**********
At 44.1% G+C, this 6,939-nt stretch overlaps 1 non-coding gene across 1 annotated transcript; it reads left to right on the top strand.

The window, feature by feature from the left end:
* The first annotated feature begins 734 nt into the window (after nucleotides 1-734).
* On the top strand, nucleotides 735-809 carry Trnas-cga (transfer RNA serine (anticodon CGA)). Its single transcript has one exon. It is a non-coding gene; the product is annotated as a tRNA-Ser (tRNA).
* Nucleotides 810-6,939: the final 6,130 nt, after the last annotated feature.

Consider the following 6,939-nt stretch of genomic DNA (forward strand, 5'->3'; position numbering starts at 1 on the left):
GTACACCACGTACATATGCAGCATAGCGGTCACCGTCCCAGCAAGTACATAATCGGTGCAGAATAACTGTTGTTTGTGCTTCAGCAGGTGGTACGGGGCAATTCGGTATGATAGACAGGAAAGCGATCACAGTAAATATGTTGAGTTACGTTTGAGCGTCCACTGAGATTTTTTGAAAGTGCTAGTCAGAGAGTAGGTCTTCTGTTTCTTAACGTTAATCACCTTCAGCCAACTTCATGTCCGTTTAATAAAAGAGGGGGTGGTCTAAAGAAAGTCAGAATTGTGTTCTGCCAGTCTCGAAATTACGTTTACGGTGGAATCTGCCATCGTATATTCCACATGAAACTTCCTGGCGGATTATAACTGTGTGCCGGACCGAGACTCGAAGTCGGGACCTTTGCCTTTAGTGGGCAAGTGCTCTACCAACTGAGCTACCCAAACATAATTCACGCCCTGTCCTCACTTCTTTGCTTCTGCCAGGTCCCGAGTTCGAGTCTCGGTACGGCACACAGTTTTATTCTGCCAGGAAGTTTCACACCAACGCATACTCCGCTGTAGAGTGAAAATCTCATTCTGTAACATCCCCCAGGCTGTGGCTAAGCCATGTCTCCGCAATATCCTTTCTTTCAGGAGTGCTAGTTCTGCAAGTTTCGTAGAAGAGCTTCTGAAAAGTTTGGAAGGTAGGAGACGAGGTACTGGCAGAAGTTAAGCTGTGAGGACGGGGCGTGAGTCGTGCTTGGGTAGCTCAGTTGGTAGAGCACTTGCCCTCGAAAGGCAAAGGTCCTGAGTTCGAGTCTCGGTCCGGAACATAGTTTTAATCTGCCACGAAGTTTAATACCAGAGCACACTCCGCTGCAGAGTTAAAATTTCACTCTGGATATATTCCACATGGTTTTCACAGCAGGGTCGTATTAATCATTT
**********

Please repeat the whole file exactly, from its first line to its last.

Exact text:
At 44.1% G+C, this 6,939-nt stretch overlaps 1 non-coding gene across 1 annotated transcript; it reads left to right on the top strand.

The window, feature by feature from the left end:
* The first annotated feature begins 734 nt into the window (after nucleotides 1-734).
* On the top strand, nucleotides 735-809 carry Trnas-cga (transfer RNA serine (anticodon CGA)). Its single transcript has one exon. It is a non-coding gene; the product is annotated as a tRNA-Ser (tRNA).
* Nucleotides 810-6,939: the final 6,130 nt, after the last annotated feature.

Consider the following 6,939-nt stretch of genomic DNA (forward strand, 5'->3'; position numbering starts at 1 on the left):
GTACACCACGTACATATGCAGCATAGCGGTCACCGTCCCAGCAAGTACATAATCGGTGCAGAATAACTGTTGTTTGTGCTTCAGCAGGTGGTACGGGGCAATTCGGTATGATAGACAGGAAAGCGATCACAGTAAATATGTTGAGTTACGTTTGAGCGTCCACTGAGATTTTTTGAAAGTGCTAGTCAGAGAGTAGGTCTTCTGTTTCTTAACGTTAATCACCTTCAGCCAACTTCATGTCCGTTTAATAAAAGAGGGGGTGGTCTAAAGAAAGTCAGAATTGTGTTCTGCCAGTCTCGAAATTACGTTTACGGTGGAATCTGCCATCGTATATTCCACATGAAACTTCCTGGCGGATTATAACTGTGTGCCGGACCGAGACTCGAAGTCGGGACCTTTGCCTTTAGTGGGCAAGTGCTCTACCAACTGAGCTACCCAAACATAATTCACGCCCTGTCCTCACTTCTTTGCTTCTGCCAGGTCCCGAGTTCGAGTCTCGGTACGGCACACAGTTTTATTCTGCCAGGAAGTTTCACACCAACGCATACTCCGCTGTAGAGTGAAAATCTCATTCTGTAACATCCCCCAGGCTGTGGCTAAGCCATGTCTCCGCAATATCCTTTCTTTCAGGAGTGCTAGTTCTGCAAGTTTCGTAGAAGAGCTTCTGAAAAGTTTGGAAGGTAGGAGACGAGGTACTGGCAGAAGTTAAGCTGTGAGGACGGGGCGTGAGTCGTGCTTGGGTAGCTCAGTTGGTAGAGCACTTGCCCTCGAAAGGCAAAGGTCCTGAGTTCGAGTCTCGGTCCGGAACATAGTTTTAATCTGCCACGAAGTTTAATACCAGAGCACACTCCGCTGCAGAGTTAAAATTTCACTCTGGATATATTCCACATGGTTTTCACAGCAGGGTCGTATTAATCATTT